Science and Celebrity: Humphry Davy's Rising Star

Davy using a voltaic battery to experiment with the decomposition of alkilis

Davy using a voltaic battery to experiment with the decomposition of alkilis

The June air was stifling. But in the Royal Society’s steeply raked amphitheater London’s fashionable men and women, scientists and laymen, crowded the benches and gallery to watch Humphry Davy, the celebrity chemist, present his latest scientific findings. The previous year at the Royal Society’s prestigious Bakerian Prize lecture, Davy had tossed a nugget of metallic potassium into a flask of water, where the lump skittered around the surface of the water before exploding in lavender flames. Expectations for the June lecture were high. The crowd leaned in, anticipating another colorful, if not explosive, performance. With his lively demonstration of electrolysis using a sizable voltaic pile, Davy did not disappoint.

The year 1808 was an important one for Humphry Davy. In that year two centuries ago, Davy discovered five elements: barium, calcium, boron, strontium, and magnesium. He delivered the news of his discoveries to rapt audiences in two captivating lectures—the first in June and another in December—that marked stepping stones in his climb to an apex of scientific and social celebrity status in London. But while Davy enjoyed his celebrity, he also bore gossip, speculation, and criticism as an outsider.

Davy’s 1808 discoveries depended on his use of and research into the burgeoning field of electrochemistry, the study of electricity’s effect on chemical reactions. As a young researcher at the Bristol Pneumatic Institute, Davy had caught the fever of excitement over Count Alessandro Volta’s 1800 paper describing what came to be known as the voltaic pile, a sandwich of a damp cardboard disk between two metal disks that generated a weak but continuous charge. Young Davy immediately began to study and experiment with voltaic piles, making batteries out of them, and using the electrical charges to separate elements from their compounds. Davy had contributed to the field by discovering that electricity itself was caused by chemistry. By the time he arrived in London in 1801, Davy had written six papers on his experiments in electrochemistry. In 1807, using electrochemistry, Davy isolated the metals potassium (from caustic potash, now known to be potassium hydroxide [KOH]) and sodium (from caustic soda, now known to be sodium hydroxide [NaOH]). In 1808 he isolated four of the alkaline earth metals from several mineral mixtures.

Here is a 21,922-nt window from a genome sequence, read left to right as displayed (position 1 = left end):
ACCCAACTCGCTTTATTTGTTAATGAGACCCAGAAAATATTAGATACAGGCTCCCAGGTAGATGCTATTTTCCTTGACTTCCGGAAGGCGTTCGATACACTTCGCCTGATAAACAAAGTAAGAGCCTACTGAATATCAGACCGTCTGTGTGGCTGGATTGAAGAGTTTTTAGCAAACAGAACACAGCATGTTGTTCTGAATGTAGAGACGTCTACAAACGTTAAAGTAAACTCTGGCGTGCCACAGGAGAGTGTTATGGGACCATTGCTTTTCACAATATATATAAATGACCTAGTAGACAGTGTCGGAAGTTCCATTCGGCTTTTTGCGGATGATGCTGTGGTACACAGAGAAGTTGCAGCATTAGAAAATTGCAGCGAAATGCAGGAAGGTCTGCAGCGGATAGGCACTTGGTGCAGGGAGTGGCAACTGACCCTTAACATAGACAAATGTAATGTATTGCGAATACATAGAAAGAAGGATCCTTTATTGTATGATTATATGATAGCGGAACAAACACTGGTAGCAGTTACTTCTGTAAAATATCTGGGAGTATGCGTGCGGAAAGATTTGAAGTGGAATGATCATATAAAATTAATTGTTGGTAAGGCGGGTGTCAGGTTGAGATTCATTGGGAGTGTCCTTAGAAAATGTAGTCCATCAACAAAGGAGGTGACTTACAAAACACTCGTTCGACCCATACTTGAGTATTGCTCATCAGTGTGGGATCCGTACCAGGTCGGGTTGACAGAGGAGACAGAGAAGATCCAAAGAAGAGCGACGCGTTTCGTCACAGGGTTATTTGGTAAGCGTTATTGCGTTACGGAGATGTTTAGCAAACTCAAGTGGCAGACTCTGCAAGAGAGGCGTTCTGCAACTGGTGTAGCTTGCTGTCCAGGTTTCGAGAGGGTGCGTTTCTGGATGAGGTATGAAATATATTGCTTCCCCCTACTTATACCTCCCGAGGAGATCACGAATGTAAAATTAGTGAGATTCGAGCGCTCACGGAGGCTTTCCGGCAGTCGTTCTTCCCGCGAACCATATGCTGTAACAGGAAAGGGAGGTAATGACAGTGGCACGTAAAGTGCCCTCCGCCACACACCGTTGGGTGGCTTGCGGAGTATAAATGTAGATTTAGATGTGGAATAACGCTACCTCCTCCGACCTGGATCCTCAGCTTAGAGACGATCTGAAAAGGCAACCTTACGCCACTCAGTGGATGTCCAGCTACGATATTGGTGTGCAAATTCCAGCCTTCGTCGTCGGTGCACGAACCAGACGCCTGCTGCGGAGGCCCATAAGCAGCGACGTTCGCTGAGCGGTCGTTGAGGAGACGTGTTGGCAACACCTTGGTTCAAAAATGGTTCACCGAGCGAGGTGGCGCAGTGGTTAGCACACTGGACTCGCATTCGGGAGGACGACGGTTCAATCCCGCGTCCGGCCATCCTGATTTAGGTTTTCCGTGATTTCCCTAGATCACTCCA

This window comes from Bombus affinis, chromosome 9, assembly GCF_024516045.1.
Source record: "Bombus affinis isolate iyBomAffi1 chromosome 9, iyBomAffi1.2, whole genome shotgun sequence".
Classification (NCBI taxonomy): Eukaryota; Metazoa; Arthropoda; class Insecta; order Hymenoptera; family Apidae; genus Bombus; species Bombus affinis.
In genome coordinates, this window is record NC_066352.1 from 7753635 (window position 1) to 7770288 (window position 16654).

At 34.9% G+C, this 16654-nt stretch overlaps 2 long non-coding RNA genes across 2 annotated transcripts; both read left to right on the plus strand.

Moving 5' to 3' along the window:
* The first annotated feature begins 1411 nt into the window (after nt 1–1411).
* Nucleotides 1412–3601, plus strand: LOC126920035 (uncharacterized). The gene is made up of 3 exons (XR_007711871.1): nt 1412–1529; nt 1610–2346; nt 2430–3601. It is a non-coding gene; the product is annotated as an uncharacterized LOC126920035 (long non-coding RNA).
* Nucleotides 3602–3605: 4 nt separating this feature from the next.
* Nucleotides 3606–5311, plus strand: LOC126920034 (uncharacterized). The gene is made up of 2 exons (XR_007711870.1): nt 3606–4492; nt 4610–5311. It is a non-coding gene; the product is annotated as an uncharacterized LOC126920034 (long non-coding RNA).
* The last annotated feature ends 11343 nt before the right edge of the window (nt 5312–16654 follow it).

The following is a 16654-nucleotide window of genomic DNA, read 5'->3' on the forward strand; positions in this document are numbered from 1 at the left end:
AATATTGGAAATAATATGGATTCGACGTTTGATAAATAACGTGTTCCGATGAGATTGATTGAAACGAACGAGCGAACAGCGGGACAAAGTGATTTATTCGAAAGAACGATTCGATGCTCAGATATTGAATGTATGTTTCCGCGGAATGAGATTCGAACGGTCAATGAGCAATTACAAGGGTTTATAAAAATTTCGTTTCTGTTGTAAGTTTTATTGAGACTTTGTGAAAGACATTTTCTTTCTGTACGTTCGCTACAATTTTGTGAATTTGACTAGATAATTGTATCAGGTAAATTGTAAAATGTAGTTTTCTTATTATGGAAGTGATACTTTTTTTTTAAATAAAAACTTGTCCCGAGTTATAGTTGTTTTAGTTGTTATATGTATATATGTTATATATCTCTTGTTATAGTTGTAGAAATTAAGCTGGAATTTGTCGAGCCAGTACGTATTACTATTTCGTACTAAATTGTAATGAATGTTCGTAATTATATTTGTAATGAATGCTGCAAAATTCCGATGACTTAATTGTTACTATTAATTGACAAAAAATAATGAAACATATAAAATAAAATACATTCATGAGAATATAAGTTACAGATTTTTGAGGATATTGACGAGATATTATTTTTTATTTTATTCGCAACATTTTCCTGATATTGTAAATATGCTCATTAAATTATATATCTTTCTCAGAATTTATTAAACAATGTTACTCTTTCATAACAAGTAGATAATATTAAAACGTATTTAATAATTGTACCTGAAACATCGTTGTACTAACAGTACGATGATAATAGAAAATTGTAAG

Davy’s electrolytic apparatus was simple in concept: a battery was connected to metallic electrodes that were dipped into a liquid containing the compound that Davy wanted to decompose into its elements. At first, Davy tried to dissolve various compounds in water, but the water was electrolyzed into hydrogen and oxygen, leaving the investigational compound intact. So Davy melted the minerals he was studying and then alloyed them with mercury before passing the electric current through them. The molten compounds bubbled when the current passed through, producing small clumps of silvery metals on one electrode and liberating gaseous oxygen on the other. The electrodes themselves were inert and did not react chemically with the electrolyte. Davy extracted pure barium from a substance called “baryte,” which may have been barium oxide (BaO) or barium sulfate (BaSO4). From “lime,” or calcium oxide (CaO), also known as quicklime, he prepared calcium. To isolate strontium he used “strontites,” which may have been a pure strontium oxide (SrO) or the strontium ore from the Strontian region of Scotland, composed primarily of strontium sulfate (SrSO4). Davy’s magnesium was isolated “magnesia,” or magnesium oxide (MgO).

Experiments as Entertainment

The late 1700s had witnessed the birth of the public scientific lecture, and by 1808 it had become a popular source of entertainment for London’s middle class and elite. Curious men and women would flock to lecture halls to watch as scientists demonstrated the latest discoveries about the properties of electricity, chemical elements, air, and gases. The demonstrations produced sparks, explosions, and unusual odors, all guaranteed to excite the audience. Davy was an expert at public demonstrations, showing off his own extra-ordinary discoveries and a flare for the theatrical that kept his audience riveted to their seats—and kept them talking about him long after they’d left the lecture hall.